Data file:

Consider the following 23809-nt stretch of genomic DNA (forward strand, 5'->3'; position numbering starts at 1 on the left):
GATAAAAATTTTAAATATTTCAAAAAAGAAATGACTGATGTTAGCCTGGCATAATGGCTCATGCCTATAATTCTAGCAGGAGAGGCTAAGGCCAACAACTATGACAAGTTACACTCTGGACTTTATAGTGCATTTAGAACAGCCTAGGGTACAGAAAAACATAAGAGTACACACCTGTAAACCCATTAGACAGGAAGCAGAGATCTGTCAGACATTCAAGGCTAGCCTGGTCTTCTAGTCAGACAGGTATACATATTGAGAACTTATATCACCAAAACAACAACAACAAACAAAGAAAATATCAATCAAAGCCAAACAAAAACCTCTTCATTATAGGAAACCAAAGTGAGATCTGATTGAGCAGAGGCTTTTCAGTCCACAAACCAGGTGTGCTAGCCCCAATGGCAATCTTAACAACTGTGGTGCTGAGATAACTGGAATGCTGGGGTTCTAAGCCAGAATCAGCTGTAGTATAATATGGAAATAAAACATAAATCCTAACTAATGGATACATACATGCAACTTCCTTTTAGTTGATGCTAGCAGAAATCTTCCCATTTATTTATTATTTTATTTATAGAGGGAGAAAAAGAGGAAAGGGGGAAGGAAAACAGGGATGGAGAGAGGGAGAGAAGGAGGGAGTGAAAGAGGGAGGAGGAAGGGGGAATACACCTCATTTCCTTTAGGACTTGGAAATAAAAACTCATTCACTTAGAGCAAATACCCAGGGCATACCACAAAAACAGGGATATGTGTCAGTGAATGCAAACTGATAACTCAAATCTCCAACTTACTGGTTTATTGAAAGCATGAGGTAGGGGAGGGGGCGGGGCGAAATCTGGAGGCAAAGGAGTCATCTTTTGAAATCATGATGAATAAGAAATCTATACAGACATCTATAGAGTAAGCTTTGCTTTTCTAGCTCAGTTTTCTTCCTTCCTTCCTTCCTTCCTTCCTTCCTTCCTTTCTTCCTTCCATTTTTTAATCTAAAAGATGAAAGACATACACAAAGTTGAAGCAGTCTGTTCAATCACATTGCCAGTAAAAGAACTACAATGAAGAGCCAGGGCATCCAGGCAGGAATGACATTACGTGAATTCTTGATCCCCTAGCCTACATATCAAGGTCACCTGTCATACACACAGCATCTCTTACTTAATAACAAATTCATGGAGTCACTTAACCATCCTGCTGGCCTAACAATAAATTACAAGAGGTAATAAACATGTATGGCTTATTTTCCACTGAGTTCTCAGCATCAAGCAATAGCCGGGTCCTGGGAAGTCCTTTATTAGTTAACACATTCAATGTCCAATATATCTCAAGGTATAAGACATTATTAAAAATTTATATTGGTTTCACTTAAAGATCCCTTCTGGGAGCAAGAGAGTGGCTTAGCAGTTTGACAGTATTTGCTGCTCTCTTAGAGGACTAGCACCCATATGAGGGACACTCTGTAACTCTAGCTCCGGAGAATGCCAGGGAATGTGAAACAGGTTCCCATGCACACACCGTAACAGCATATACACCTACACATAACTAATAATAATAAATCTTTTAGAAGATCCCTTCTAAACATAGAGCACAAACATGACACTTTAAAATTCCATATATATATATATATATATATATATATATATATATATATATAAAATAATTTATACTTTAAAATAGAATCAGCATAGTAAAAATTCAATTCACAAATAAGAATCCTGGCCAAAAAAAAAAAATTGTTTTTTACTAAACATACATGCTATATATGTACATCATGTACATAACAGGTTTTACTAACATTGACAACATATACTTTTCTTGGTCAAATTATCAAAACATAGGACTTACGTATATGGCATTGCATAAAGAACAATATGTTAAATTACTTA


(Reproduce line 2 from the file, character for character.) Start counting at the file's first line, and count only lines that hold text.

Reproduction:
GATAAAAATTTTAAATATTTCAAAAAAGAAATGACTGATGTTAGCCTGGCATAATGGCTCATGCCTATAATTCTAGCAGGAGAGGCTAAGGCCAACAACTATGACAAGTTACACTCTGGACTTTATAGTGCATTTAGAACAGCCTAGGGTACAGAAAAACATAAGAGTACACACCTGTAAACCCATTAGACAGGAAGCAGAGATCTGTCAGACATTCAAGGCTAGCCTGGTCTTCTAGTCAGACAGGTATACATATTGAGAACTTATATCACCAAAACAACAACAACAAACAAAGAAAATATCAATCAAAGCCAAACAAAAACCTCTTCATTATAGGAAACCAAAGTGAGATCTGATTGAGCAGAGGCTTTTCAGTCCACAAACCAGGTGTGCTAGCCCCAATGGCAATCTTAACAACTGTGGTGCTGAGATAACTGGAATGCTGGGGTTCTAAGCCAGAATCAGCTGTAGTATAATATGGAAATAAAACATAAATCCTAACTAATGGATACATACATGCAACTTCCTTTTAGTTGATGCTAGCAGAAATCTTCCCATTTATTTATTATTTTATTTATAGAGGGAGAAAAAGAGGAAAGGGGGAAGGAAAACAGGGATGGAGAGAGGGAGAGAAGGAGGGAGTGAAAGAGGGAGGAGGAAGGGGGAATACACCTCATTTCCTTTAGGACTTGGAAATAAAAACTCATTCACTTAGAGCAAATACCCAGGGCATACCACAAAAACAGGGATATGTGTCAGTGAATGCAAACTGATAACTCAAATCTCCAACTTACTGGTTTATTGAAAGCATGAGGTAGGGGAGGGGGCGGGGCGAAATCTGGAGGCAAAGGAGTCATCTTTTGAAATCATGATGAATAAGAAATCTATACAGACATCTATAGAGTAAGCTTTGCTTTTCTAGCTCAGTTTTCTTCCTTCCTTCCTTCCTTCCTTCCTTCCTTCCTTTCTTCCTTCCATTTTTTAATCTAAAAGATGAAAGACATACACAAAGTTGAAGCAGTCTGTTCAATCACATTGCCAGTAAAAGAACTACAATGAAGAGCCAGGGCATCCAGGCAGGAATGACATTACGTGAATTCTTGATCCCCTAGCCTACATATCAAGGTCACCTGTCATACACACAGCATCTCTTACTTAATAACAAATTCATGGAGTCACTTAACCATCCTGCTGGCCTAACAATAAATTACAAGAGGTAATAAACATGTATGGCTTATTTTCCACTGAGTTCTCAGCATCAAGCAATAGCCGGGTCCTGGGAAGTCCTTTATTAGTTAACACATTCAATGTCCAATATATCTCAAGGTATAAGACATTATTAAAAATTTATATTGGTTTCACTTAAAGATCCCTTCTGGGAGCAAGAGAGTGGCTTAGCAGTTTGACAGTATTTGCTGCTCTCTTAGAGGACTAGCACCCATATGAGGGACACTCTGTAACTCTAGCTCCGGAGAATGCCAGGGAATGTGAAACAGGTTCCCATGCACACACCGTAACAGCATATACACCTACACATAACTAATAATAATAAATCTTTTAGAAGATCCCTTCTAAACATAGAGCACAAACATGACACTTTAAAATTCCATATATATATATATATATATATATATATATATATATATATATAAAATAATTTATACTTTAAAATAGAATCAGCATAGTAAAAATTCAATTCACAAATAAGAATCCTGGCCAAAAAAAAAAAATTGTTTTTTACTAAACATACATGCTATATATGTACATCATGTACATAACAGGTTTTACTAACATTGACAACATATACTTTTCTTGGTCAAATTATCAAAACATAGGACTTACGTATATGGCATTGCATAAAGAACAATATGTTAAATTACTTA